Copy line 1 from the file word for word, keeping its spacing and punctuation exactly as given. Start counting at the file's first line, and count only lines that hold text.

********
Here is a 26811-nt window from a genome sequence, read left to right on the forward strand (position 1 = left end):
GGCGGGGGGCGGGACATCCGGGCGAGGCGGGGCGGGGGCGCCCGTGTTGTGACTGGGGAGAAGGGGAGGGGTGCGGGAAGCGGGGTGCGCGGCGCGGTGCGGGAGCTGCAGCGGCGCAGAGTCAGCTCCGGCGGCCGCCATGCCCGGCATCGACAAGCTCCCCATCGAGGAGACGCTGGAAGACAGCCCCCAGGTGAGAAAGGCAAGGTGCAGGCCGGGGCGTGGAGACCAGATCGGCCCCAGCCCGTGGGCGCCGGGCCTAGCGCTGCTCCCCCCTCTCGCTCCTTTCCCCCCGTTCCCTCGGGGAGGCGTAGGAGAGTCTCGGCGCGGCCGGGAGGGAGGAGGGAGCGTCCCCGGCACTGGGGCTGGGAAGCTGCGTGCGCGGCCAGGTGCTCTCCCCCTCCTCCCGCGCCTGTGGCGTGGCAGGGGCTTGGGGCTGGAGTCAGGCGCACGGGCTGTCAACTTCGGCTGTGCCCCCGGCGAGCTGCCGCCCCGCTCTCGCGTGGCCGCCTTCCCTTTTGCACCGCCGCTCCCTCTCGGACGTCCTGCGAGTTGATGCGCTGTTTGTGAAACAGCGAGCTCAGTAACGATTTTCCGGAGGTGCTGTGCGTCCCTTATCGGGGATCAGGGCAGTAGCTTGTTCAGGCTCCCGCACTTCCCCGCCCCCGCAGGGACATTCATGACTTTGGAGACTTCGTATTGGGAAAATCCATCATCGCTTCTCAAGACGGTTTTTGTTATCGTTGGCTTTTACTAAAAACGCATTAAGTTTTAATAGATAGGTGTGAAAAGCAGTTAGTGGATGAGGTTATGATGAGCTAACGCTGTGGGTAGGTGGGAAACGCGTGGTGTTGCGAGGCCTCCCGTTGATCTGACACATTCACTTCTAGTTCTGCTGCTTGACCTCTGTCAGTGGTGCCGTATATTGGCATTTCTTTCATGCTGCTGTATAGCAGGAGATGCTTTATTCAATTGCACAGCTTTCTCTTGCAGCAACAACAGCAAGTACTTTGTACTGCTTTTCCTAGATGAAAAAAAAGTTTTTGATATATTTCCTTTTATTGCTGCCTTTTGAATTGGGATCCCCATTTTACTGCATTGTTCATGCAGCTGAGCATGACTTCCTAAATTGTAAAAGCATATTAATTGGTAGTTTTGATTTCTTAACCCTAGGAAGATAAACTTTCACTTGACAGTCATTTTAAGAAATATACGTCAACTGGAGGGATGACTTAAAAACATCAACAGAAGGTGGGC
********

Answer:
Here is a 26811-nt window from a genome sequence, read left to right on the forward strand (position 1 = left end):